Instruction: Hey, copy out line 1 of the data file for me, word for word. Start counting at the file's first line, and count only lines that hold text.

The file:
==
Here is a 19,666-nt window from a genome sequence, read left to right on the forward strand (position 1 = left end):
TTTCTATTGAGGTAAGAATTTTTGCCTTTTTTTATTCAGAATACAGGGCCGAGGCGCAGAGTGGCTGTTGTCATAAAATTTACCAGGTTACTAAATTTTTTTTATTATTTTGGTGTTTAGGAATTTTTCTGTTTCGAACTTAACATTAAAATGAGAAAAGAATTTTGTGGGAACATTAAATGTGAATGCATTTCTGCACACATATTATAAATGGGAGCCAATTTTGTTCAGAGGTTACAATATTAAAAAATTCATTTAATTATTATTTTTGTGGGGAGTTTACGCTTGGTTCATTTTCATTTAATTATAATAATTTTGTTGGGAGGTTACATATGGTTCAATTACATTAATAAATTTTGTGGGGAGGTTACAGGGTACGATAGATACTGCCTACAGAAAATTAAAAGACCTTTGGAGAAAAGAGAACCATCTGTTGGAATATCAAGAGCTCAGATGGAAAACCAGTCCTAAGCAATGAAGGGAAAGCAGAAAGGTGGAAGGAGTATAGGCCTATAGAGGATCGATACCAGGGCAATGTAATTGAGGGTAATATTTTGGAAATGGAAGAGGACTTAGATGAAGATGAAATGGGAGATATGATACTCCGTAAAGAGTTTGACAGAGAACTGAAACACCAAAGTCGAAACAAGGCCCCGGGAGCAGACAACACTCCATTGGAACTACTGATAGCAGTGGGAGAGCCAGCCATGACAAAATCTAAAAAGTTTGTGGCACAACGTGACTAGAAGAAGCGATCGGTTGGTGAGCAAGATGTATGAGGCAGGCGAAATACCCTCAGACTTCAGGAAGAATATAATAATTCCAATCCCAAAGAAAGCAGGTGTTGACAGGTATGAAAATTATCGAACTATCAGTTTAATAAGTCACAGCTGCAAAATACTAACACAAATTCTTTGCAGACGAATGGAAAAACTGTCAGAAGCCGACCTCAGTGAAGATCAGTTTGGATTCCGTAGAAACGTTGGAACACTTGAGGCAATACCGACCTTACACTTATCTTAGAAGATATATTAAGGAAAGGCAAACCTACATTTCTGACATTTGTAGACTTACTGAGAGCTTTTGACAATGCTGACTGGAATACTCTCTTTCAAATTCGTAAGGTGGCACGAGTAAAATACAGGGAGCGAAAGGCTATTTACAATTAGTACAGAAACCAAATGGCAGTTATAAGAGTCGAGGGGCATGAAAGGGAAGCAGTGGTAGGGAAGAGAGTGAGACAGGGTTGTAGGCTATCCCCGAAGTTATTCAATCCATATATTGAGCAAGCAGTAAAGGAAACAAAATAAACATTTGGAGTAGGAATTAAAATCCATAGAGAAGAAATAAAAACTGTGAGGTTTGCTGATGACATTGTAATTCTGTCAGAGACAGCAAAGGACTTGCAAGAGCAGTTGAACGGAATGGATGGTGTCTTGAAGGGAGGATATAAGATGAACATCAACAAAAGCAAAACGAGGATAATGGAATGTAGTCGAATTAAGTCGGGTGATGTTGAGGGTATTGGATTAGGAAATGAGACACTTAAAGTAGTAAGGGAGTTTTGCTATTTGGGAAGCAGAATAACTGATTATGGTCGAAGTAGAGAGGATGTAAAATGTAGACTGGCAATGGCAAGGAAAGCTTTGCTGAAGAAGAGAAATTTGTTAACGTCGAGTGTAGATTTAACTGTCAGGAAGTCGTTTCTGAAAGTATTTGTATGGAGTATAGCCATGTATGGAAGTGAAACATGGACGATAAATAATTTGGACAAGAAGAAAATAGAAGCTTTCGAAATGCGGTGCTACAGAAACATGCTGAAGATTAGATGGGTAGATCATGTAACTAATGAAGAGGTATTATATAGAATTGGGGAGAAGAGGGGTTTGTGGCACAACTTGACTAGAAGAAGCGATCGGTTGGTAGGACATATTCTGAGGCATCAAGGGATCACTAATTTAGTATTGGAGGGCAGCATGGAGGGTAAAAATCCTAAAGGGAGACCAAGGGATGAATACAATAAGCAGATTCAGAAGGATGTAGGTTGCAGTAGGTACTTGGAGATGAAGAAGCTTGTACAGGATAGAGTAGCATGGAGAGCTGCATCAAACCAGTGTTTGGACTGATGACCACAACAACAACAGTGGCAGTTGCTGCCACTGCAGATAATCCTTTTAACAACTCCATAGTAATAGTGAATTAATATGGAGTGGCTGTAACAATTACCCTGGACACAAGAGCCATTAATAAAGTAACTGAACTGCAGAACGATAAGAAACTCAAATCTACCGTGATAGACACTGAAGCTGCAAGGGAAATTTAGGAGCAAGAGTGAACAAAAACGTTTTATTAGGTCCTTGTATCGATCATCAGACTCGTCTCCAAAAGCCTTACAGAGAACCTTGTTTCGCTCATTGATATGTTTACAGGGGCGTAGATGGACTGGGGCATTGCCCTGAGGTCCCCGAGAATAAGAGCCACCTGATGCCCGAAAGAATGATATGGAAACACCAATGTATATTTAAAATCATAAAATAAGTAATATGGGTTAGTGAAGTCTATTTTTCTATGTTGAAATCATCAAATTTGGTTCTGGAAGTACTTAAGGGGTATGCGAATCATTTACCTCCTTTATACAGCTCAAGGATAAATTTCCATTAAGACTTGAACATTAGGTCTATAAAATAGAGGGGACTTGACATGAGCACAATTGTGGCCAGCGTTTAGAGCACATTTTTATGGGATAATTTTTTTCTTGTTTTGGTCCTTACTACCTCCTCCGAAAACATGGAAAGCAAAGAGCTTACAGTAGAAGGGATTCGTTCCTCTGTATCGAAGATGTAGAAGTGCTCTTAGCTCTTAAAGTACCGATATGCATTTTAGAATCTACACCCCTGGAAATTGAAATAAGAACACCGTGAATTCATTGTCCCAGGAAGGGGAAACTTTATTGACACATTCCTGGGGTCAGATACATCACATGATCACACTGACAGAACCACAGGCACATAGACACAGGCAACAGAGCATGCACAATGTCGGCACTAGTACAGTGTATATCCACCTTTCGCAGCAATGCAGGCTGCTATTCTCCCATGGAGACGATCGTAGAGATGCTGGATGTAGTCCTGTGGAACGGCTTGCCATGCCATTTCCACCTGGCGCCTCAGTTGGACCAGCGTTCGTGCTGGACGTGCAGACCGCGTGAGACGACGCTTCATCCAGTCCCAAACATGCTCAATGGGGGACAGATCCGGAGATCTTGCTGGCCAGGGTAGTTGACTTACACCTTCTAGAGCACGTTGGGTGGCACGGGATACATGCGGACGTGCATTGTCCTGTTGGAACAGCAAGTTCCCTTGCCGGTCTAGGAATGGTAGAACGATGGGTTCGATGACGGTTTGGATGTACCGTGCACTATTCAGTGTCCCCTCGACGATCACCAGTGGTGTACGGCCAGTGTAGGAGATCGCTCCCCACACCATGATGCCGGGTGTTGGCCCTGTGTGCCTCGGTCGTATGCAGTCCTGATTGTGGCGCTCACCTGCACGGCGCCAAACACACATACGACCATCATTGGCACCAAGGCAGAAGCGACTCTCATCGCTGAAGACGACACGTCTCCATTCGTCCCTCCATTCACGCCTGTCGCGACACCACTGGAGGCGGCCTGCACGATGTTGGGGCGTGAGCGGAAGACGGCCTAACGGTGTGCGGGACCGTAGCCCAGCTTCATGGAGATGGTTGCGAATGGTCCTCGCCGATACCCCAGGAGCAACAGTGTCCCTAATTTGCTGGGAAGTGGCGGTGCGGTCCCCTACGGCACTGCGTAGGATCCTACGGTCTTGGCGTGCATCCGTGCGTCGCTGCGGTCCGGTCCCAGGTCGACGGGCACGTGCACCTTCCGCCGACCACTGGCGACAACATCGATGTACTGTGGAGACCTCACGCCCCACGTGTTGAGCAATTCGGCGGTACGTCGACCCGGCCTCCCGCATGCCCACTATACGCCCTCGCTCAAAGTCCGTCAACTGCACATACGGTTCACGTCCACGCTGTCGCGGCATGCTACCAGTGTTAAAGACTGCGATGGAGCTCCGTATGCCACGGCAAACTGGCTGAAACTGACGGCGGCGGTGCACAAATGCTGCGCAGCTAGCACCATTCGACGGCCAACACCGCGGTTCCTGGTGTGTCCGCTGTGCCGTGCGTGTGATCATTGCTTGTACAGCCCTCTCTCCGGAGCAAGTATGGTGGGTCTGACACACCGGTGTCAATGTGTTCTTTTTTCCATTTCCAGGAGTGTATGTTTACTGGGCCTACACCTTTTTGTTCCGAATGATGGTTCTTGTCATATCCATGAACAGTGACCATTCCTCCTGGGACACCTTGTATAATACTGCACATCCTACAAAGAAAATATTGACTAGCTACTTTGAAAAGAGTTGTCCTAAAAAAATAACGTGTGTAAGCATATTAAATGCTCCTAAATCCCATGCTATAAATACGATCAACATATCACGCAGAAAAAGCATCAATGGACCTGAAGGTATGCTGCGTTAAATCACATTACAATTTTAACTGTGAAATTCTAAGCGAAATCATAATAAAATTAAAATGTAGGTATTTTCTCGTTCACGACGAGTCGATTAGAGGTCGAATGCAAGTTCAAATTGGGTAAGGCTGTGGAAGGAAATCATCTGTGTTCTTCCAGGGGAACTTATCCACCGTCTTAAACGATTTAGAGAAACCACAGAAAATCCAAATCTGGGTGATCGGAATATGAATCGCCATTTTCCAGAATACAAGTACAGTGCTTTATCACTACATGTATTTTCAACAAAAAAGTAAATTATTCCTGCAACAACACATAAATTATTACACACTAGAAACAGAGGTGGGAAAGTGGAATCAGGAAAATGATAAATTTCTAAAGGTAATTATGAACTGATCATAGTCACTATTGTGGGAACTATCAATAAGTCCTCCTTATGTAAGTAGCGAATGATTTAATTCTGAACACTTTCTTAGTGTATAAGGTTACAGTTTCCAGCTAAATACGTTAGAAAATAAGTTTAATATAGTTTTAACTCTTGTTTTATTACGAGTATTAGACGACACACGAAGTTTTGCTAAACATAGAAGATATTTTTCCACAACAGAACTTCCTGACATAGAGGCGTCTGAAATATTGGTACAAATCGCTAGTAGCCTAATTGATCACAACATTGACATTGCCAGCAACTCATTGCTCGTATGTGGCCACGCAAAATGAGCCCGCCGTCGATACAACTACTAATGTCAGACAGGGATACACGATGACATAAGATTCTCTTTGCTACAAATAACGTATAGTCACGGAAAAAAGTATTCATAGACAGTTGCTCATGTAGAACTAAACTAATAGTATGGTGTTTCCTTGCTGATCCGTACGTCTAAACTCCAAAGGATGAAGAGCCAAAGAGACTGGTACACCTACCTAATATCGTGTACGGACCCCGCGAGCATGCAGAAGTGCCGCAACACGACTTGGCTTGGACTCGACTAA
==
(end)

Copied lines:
Here is a 19,666-nt window from a genome sequence, read left to right on the forward strand (position 1 = left end):